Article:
One mother of 2-year-old girl reported, “She started out being extremely focused on just the app but now she’s building with the blocks even when the app isn’t open.” We found the classic wooden blocks felt inherently educational and that families liked their feel. Typical play behaviors for Grover’s Block Party were building towers and walls, knocking down structures, finding letters, looking at themselves on the tablet screen, and playing with parents, siblings, and friends.

Ensure user is in control, that control is intuitive, and provide immediate feedback.

Our research reinforced the cornerstones of what we know to be important in design, especially for young (curious, impatient, experimenting) children. For instance, in all of our work we aim to give the child as much control as possible, ensure that control is instinctual, and always provide immediate feedback. In Grover’s Block Party, block frame-marker registration technology was limited and issues stemming from light quality, as well as children’s perception of field of view, proved frustrating to kids. Addressing issues pertaining to the feeling of control and instinctual play through technical improvements, as well as user experience, is critical to success.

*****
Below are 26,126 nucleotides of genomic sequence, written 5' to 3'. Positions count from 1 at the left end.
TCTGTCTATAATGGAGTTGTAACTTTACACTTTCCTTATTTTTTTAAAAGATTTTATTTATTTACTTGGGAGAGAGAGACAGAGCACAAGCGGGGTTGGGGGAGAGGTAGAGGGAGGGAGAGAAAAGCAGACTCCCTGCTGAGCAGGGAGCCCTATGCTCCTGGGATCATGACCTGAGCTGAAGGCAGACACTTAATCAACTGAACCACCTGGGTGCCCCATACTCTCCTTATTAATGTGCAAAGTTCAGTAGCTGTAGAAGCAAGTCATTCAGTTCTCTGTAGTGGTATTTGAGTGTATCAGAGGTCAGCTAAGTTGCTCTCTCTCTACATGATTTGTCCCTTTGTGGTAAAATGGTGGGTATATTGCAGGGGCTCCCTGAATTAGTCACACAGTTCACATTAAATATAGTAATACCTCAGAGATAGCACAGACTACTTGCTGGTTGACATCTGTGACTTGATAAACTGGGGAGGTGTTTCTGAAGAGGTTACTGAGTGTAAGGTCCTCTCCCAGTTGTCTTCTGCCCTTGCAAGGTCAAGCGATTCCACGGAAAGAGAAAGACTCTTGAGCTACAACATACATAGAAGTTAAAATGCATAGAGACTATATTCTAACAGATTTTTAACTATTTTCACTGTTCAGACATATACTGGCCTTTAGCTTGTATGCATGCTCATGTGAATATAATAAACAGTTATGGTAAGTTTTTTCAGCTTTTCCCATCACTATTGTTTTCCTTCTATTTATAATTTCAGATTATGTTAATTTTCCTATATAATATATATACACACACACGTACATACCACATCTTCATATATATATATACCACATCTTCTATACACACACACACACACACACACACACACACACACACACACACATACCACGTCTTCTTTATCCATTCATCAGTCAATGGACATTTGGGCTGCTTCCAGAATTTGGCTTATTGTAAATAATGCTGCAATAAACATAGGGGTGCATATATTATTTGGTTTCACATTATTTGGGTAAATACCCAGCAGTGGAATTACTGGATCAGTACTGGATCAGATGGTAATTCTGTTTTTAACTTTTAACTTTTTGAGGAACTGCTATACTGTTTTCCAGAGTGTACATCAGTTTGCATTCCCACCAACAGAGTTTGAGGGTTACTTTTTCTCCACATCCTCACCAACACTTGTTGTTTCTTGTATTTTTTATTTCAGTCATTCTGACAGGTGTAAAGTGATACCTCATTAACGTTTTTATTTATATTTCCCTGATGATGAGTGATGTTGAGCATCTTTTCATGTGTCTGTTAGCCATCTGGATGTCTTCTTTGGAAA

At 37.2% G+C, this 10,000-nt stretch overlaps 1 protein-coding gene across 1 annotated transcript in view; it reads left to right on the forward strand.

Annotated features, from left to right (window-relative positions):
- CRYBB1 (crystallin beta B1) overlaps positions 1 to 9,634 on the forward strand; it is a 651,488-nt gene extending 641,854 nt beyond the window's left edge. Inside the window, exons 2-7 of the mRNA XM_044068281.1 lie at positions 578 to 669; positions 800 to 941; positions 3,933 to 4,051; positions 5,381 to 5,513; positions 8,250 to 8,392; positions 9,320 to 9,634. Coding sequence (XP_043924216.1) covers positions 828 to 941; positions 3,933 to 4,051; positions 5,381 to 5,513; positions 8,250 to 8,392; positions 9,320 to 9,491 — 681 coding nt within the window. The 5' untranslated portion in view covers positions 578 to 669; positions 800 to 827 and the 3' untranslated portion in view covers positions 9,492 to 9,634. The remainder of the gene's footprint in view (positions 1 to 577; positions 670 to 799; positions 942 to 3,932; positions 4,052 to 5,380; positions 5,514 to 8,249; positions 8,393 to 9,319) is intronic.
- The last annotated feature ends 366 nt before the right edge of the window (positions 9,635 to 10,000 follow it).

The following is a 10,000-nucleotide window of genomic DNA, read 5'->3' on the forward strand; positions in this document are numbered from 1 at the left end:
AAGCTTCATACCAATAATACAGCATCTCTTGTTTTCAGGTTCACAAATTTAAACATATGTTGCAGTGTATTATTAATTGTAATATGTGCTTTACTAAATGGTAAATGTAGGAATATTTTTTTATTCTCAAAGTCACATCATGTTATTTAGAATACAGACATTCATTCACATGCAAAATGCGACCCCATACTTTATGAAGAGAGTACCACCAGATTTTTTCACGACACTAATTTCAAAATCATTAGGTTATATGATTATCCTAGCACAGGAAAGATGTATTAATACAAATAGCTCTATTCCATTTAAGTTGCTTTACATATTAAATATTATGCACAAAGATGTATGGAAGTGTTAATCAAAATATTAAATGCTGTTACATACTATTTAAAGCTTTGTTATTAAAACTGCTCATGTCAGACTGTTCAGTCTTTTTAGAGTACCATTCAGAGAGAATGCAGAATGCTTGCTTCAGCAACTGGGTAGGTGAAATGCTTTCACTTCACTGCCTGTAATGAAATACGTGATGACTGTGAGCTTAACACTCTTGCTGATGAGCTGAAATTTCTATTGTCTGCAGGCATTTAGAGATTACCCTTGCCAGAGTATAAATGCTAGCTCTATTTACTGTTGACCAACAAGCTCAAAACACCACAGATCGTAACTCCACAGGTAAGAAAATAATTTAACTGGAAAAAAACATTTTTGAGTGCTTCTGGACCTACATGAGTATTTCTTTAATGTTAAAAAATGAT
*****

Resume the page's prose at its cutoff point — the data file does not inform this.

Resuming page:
Consider dynamically generated content

Children bring with them a feeling of warmth and trust of the Muppets, and it is critical to build on this relationship to create an environment of extended engagement and dialogue between the child and the character on screen. Grover’s Block Party was especially rich and deep in part because it used dynamically generated content. We know from research done by Alexis Lauricella, Alice Ann Howard Gola, and Sandra Calvert that parasocial extended dialogue around curricular topics enables learning to take place.

Grover’s Block Party employed procedural animation built from “mood” metatags to dynamically generate appropriate mood animations per each of Grover’s lines, and programmatically generated Grover lip movements from the wave form of the audio file. We considered dynamic text-to-speech generation (for example, building an artificial Grover voice from a huge range of Grover recordings) but it wasn’t in scope for this project. Especially for well-known brands and characters, our advice would be to approach dynamic content in isolated tests. We were unsure how children might react to a procedurally animated Muppet, and while we found that they enjoyed it, evaluating its success without the added complexity of integrated dynamic speech felt more within scope.